Another shock to the system. October 18, 2010Posted by ourfriendben in critters, homesteading, wit and wisdom.
Tags: Cooper's hawk, hawk behavior, hawks
Silence Dogood here. And no, I wasn’t watching Emeril. I was sitting here at my computer, writing a blog post about cobbler, when something hit the window next to me with the force of a fastball.
AAAHHHHHH!!!! There went the sixth of my nine lives.
Whirling around, all I saw was a little snowdrift of feathers floating down from the screen. Stumbling to the window, I saw Hawk’s Haven’s resident Cooper’s hawk, who’d apparently just pursued a hapless songbird to its doom. The poor little bird must have flown into the window in its attempt to escape, or else the hawk caught it and was unable to slow its flight before crashing into the window itself. (Hawks strike claws-first from the air, so they need to work up a fair amount of speed to stun their target when they strike.)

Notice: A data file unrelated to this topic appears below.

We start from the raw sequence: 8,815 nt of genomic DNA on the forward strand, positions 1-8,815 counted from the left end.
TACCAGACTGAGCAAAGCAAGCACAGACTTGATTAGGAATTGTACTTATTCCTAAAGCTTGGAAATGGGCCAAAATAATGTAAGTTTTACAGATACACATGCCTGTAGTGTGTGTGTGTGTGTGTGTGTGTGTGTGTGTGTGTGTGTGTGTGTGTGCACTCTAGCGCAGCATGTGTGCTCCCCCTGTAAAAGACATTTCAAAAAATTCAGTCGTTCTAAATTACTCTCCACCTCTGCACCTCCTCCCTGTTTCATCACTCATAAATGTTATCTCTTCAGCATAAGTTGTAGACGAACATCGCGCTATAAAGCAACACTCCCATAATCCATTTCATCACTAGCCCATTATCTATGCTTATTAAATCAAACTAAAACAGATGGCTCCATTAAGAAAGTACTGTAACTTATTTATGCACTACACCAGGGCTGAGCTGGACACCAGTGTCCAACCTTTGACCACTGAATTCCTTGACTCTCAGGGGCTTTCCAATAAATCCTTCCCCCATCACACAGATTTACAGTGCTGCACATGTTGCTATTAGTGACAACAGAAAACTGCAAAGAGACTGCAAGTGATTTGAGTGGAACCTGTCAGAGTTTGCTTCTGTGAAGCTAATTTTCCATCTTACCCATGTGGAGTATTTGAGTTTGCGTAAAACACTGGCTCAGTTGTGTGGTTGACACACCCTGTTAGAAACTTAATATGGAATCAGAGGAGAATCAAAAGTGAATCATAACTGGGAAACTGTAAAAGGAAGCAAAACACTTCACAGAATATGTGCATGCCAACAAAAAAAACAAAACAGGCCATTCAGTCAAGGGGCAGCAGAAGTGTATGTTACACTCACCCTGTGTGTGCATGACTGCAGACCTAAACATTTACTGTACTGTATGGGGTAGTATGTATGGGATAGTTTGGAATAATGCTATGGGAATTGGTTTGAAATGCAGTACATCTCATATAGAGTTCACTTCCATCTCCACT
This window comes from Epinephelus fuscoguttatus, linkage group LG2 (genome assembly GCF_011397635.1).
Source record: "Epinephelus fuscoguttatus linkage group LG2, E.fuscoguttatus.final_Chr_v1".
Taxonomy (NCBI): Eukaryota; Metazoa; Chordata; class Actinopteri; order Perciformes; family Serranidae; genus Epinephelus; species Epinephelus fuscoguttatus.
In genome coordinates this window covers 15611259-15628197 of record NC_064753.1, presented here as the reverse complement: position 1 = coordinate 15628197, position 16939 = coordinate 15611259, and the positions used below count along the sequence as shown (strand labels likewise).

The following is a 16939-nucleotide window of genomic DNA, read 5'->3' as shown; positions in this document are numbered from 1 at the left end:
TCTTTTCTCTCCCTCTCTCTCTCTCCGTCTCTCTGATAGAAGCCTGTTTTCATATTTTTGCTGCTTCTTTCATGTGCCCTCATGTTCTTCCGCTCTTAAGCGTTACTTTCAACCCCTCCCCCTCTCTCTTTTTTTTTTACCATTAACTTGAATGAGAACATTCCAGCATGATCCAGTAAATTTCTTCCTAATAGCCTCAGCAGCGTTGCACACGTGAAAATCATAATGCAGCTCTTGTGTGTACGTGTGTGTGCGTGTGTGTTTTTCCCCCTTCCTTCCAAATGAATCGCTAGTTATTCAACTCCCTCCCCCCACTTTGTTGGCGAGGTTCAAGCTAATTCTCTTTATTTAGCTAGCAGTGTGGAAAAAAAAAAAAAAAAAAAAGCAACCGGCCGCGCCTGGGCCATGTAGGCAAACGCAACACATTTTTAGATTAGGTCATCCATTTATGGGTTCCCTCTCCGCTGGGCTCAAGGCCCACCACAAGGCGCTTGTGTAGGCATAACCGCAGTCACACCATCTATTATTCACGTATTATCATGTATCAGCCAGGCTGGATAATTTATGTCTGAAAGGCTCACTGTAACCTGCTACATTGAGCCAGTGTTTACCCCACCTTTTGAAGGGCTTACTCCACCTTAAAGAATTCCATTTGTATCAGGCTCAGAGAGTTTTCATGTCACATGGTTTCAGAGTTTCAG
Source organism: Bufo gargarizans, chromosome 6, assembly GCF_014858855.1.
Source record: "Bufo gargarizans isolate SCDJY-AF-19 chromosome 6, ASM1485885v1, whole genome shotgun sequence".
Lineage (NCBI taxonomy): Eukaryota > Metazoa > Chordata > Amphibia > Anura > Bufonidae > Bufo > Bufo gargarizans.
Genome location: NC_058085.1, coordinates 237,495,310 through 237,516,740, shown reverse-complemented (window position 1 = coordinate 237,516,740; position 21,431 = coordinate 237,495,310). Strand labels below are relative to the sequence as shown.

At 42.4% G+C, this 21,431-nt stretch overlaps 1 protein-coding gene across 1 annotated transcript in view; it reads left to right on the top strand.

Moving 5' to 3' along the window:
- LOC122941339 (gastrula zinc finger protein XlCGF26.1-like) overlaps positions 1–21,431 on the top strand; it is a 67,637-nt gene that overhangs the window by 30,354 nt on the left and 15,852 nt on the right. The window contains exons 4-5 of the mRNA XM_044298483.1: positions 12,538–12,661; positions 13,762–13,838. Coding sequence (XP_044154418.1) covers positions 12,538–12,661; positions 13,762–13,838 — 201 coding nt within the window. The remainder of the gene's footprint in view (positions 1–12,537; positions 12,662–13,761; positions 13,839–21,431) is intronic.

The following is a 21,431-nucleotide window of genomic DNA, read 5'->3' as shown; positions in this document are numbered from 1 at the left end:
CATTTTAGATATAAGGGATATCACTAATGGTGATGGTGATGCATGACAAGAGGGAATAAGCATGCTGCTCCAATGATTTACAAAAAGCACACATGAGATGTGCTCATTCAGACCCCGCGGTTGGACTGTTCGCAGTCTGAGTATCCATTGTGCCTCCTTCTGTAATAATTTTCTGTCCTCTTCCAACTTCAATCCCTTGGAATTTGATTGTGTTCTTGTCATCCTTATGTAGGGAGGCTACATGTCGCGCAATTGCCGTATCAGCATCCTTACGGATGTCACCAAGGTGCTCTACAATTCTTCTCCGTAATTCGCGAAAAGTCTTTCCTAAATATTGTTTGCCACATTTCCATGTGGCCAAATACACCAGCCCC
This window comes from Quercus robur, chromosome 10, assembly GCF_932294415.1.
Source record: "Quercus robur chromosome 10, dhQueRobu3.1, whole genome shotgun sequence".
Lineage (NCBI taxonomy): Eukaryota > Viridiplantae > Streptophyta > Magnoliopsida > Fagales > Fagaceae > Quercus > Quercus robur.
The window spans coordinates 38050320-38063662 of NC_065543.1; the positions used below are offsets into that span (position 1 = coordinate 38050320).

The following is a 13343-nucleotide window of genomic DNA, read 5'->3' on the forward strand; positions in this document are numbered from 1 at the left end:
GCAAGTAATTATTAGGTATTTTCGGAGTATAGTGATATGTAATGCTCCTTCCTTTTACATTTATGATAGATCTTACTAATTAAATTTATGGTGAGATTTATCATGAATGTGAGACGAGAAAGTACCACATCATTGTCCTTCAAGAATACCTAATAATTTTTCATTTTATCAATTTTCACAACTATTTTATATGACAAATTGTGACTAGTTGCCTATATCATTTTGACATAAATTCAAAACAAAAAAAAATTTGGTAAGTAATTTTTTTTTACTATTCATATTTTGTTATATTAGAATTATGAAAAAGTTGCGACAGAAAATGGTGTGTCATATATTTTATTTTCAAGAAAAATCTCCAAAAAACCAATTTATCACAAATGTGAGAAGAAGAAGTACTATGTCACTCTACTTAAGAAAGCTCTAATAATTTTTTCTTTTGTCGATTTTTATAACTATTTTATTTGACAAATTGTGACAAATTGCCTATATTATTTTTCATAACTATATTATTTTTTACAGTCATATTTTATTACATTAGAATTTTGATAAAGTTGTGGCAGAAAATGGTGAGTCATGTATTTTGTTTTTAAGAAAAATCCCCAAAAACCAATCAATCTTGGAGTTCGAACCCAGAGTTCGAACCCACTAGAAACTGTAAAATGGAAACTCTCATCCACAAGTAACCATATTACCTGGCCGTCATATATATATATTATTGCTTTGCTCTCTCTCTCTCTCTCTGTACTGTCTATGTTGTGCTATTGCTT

The Cooper’s hawk stood on its prey for several minutes, occasionally shifting position slightly, looking down as if to check on it from time to time but making no attempt to start eating. I’m not sure if this is typical—if the hawks wait until they’re sure the prey is dead, and thus unable to escape at the last moment—or if our particular hawk was just stunned from its encounter with the window screen, or was even concerned that I might rush through the wall and deprive it of its lunch. In that case, however, hawks typically “mantle” their prey, covering it with spread wings to keep other predators away, and the Cooper’s hawk wasn’t doing that.
Eventually, the hawk seemed to decide that the little bird was dead, or at least comatose, and took to the air with the poor soul hanging limp in its claws, doubtless heading back to its nest or to a convenient branch where it could enjoy its meal unobserved in a leisurely fashion. I returned to my desk and decided to save cobblers for tomorrow and post about the drama I’d just witnessed instead.
Here at Hawk’s Haven, we love our songbirds. But we also love our hawks. I feel sad that there’s one less delightful little songbird to brighten my days. But I feel privileged that a hawk has chosen to make its home with us. Now, if I could just persuade it to do its hunting farther afield. After all, I’m down to just three lives.
‘Til next time,